Filmed during Pope Francis’ fifth year, “Inside the Vatican” is loosely structured around the church calendar and important events.
Next week, PBS releases a new documentary of the Vatican offering tantalizing peeks into spaces no tourist can access and revealing the everyday work life for some of the 2,600 people working in the independent city-state.
Filmed during Pope Francis’ fifth year, “Inside the Vatican” is loosely structured around the church calendar and important events: Easter, a papal visit to Ireland, installing new cardinals, preparing for Christmas. It feels a bit like three documentaries: one of workers and who make the Vatican run, one of the clerical leadership, and a closing—and hopeful— section on the sex scandals inside the church.
It’s an espresso-tinged steep in Italian culture (The sculptures! The paintings! The cardinals’ exquisite tailoring!) with many delightful, humanizing moments, like when Archbishop Paul Gallagher, the Holy See’s secretary for relations with states, pops open his boombox and admits he plays Abba at night.
Cameras follow workers on their daily rounds, traveling through miles of tunnels, tiny back rooms, and labyrinthine hallways that impart of a sense of being on a cruise ship belowdecks.
We see office workers praying in hallways over their lunch hour, nuns making sandwiches for the homeless, and gardeners clipping hedges into shapes that echo the curve of the great dome of St. Peter’s Basilica. Trash collectors discuss the implementation of the new-to-the-Vatican practice of recycling, a pet project of a pope who weighs in publicly on climate change.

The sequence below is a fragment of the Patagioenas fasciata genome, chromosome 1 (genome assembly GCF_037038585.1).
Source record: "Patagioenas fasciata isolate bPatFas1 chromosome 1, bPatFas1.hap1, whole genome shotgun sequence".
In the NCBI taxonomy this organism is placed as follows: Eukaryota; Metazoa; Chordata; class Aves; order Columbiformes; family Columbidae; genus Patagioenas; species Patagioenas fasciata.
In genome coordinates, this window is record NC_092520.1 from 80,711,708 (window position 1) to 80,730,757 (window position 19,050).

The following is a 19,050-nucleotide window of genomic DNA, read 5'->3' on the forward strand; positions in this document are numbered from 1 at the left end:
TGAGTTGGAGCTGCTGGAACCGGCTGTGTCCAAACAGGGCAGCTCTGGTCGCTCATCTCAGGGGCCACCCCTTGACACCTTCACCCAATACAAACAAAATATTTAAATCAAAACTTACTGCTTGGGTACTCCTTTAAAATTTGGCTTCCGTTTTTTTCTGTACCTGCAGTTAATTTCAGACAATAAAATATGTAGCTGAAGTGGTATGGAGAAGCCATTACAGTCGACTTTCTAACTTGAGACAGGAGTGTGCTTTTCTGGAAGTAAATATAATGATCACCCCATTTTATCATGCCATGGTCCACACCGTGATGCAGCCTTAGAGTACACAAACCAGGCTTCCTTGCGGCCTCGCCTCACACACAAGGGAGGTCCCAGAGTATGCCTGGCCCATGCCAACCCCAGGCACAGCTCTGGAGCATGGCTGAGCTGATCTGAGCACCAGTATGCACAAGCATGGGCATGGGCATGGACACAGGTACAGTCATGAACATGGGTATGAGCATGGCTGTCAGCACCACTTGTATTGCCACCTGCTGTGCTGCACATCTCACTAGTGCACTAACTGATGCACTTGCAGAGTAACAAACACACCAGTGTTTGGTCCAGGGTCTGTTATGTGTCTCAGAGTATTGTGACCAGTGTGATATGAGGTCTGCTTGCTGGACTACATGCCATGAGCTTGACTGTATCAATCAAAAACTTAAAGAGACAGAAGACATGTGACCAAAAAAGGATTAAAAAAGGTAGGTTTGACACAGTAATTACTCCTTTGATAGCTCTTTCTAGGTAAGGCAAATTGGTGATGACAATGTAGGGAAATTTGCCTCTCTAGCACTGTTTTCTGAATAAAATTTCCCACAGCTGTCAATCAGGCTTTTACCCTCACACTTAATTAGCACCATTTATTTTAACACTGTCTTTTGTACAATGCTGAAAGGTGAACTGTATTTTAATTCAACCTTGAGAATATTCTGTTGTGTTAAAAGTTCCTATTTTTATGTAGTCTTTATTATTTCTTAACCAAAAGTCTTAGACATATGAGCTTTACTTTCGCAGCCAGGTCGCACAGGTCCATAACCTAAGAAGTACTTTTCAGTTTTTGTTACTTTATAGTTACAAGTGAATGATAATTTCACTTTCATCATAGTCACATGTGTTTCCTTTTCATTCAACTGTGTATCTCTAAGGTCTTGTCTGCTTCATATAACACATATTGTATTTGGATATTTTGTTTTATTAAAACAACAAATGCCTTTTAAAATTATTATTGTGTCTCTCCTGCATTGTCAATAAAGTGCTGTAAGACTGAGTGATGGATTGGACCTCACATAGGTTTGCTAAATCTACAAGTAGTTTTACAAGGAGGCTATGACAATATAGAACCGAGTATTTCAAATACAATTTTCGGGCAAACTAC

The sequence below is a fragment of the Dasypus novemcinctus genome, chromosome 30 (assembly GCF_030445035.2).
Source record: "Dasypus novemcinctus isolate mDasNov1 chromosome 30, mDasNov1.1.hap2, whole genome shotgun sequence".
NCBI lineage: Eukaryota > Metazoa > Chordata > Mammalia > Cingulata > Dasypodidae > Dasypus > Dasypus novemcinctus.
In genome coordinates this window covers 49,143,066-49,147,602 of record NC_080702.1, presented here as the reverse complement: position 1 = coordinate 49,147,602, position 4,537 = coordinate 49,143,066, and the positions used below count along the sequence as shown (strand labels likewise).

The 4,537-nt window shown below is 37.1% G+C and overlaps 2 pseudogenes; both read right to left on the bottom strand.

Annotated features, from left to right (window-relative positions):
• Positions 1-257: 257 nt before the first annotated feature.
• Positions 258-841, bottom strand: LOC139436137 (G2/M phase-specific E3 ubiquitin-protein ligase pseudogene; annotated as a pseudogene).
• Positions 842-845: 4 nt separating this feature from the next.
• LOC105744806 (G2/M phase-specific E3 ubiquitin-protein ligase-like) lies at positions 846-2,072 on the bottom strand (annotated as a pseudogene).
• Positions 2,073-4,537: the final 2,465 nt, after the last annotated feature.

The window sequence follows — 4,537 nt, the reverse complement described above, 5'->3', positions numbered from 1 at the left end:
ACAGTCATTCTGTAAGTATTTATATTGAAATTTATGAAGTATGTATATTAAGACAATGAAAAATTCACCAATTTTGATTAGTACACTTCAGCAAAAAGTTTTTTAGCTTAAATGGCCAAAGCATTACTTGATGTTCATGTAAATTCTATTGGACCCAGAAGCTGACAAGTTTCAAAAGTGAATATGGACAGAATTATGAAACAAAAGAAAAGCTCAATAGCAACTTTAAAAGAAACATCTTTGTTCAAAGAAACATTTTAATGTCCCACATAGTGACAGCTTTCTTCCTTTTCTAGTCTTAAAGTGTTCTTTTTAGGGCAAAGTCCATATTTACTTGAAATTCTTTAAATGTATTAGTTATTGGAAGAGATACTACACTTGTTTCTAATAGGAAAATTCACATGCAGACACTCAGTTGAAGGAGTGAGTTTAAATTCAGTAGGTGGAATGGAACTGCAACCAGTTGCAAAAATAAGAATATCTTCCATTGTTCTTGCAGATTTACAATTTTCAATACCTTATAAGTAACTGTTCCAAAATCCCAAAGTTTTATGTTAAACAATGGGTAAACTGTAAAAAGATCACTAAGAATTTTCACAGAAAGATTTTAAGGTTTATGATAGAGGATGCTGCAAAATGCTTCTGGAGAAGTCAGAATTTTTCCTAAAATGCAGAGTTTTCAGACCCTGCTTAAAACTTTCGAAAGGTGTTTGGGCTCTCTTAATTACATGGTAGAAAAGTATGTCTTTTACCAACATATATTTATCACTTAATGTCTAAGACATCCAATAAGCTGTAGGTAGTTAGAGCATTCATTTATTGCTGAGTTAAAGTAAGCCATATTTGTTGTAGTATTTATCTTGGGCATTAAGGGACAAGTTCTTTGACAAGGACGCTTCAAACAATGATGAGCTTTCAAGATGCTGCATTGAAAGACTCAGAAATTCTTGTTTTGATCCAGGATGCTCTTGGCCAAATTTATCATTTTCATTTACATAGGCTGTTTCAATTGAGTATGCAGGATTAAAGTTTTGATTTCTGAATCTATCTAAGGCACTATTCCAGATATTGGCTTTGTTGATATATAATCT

The religious history is palpable. The Sanpietirini, for example, are craftsmen who clean and maintain the marble and statuary of St. Peter’s Basilica. Hiked by a cherry picker to the dizzying heights of St. Peter’s dome, they strap into safety harnesses and clamber over, under, around, and through the cluster of cherubs on the Bernini baldacchino over the altar, dusting and polishing angelic buttocks and biceps. There’s a startling intimacy about being the only humans able to touch that beauty, and the Sanpietirini speak of what they do with humility and awe.
We see baritone Mark Spyropoulos in choir practice for his Easter solo. The Easter Vigil ceremony begins in darkness, and then a flame is passed, candle-to-candle, offering “a glimpse of the transcendent,” says Spyropoulos.
Gardeners bundle olive branches and gather palm fronds for the 80,000 visitors attending the outdoor Easter service. The Vatican Police Force Gendarmerie lets the camera follow as they check trash bins for bombs and storm drains for trespassers. They admit that Pope Francis’s tendency to plunge into crowds to shake hands and allow the faithful to snap selfies presents some challenges.
As he has done since he was a young priest, Pope Francis visits a nearby prison to wash the feet of inmates. There is tremendous dignity on both sides: the tattooed men in chairs, watching in disbelief as the head of the Catholic Church kneels at their feet and washes and kisses them. It is a haunting moment.